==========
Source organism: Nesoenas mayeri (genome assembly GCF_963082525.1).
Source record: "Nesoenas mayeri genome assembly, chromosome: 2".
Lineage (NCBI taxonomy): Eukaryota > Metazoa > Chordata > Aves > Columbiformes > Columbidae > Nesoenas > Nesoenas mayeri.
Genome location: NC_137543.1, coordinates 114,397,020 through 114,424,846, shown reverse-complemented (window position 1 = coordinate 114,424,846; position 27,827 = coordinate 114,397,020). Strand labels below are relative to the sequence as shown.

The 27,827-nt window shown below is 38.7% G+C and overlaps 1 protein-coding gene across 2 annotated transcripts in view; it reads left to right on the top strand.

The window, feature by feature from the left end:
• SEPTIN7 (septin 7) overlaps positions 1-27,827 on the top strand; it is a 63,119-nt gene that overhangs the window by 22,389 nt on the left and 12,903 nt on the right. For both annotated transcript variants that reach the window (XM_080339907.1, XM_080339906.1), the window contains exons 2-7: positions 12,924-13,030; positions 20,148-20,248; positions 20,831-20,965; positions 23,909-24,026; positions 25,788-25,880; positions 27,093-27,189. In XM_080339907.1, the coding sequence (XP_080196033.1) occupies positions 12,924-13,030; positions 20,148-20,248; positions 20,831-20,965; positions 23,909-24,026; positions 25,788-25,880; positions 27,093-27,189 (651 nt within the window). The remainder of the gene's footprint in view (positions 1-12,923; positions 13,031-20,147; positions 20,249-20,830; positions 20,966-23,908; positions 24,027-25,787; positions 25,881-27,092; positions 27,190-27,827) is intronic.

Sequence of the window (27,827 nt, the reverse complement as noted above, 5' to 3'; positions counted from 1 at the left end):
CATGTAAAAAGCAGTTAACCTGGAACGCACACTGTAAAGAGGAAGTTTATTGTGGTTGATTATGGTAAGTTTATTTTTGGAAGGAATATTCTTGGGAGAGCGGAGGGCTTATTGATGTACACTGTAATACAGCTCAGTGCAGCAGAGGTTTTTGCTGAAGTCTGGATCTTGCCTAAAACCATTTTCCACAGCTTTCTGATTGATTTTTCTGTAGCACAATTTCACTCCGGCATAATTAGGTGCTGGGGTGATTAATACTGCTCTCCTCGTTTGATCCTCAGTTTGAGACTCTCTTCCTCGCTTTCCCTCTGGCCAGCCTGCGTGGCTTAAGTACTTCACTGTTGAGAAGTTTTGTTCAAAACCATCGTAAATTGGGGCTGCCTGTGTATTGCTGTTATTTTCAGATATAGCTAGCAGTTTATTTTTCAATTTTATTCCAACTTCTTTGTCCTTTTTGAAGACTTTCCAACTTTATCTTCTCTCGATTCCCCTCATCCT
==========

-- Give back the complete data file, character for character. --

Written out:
Source organism: Nesoenas mayeri (genome assembly GCF_963082525.1).
Source record: "Nesoenas mayeri genome assembly, chromosome: 2".
Lineage (NCBI taxonomy): Eukaryota > Metazoa > Chordata > Aves > Columbiformes > Columbidae > Nesoenas > Nesoenas mayeri.
Genome location: NC_137543.1, coordinates 114,397,020 through 114,424,846, shown reverse-complemented (window position 1 = coordinate 114,424,846; position 27,827 = coordinate 114,397,020). Strand labels below are relative to the sequence as shown.

The 27,827-nt window shown below is 38.7% G+C and overlaps 1 protein-coding gene across 2 annotated transcripts in view; it reads left to right on the top strand.

The window, feature by feature from the left end:
• SEPTIN7 (septin 7) overlaps positions 1-27,827 on the top strand; it is a 63,119-nt gene that overhangs the window by 22,389 nt on the left and 12,903 nt on the right. For both annotated transcript variants that reach the window (XM_080339907.1, XM_080339906.1), the window contains exons 2-7: positions 12,924-13,030; positions 20,148-20,248; positions 20,831-20,965; positions 23,909-24,026; positions 25,788-25,880; positions 27,093-27,189. In XM_080339907.1, the coding sequence (XP_080196033.1) occupies positions 12,924-13,030; positions 20,148-20,248; positions 20,831-20,965; positions 23,909-24,026; positions 25,788-25,880; positions 27,093-27,189 (651 nt within the window). The remainder of the gene's footprint in view (positions 1-12,923; positions 13,031-20,147; positions 20,249-20,830; positions 20,966-23,908; positions 24,027-25,787; positions 25,881-27,092; positions 27,190-27,827) is intronic.

Sequence of the window (27,827 nt, the reverse complement as noted above, 5' to 3'; positions counted from 1 at the left end):
CATGTAAAAAGCAGTTAACCTGGAACGCACACTGTAAAGAGGAAGTTTATTGTGGTTGATTATGGTAAGTTTATTTTTGGAAGGAATATTCTTGGGAGAGCGGAGGGCTTATTGATGTACACTGTAATACAGCTCAGTGCAGCAGAGGTTTTTGCTGAAGTCTGGATCTTGCCTAAAACCATTTTCCACAGCTTTCTGATTGATTTTTCTGTAGCACAATTTCACTCCGGCATAATTAGGTGCTGGGGTGATTAATACTGCTCTCCTCGTTTGATCCTCAGTTTGAGACTCTCTTCCTCGCTTTCCCTCTGGCCAGCCTGCGTGGCTTAAGTACTTCACTGTTGAGAAGTTTTGTTCAAAACCATCGTAAATTGGGGCTGCCTGTGTATTGCTGTTATTTTCAGATATAGCTAGCAGTTTATTTTTCAATTTTATTCCAACTTCTTTGTCCTTTTTGAAGACTTTCCAACTTTATCTTCTCTCGATTCCCCTCATCCT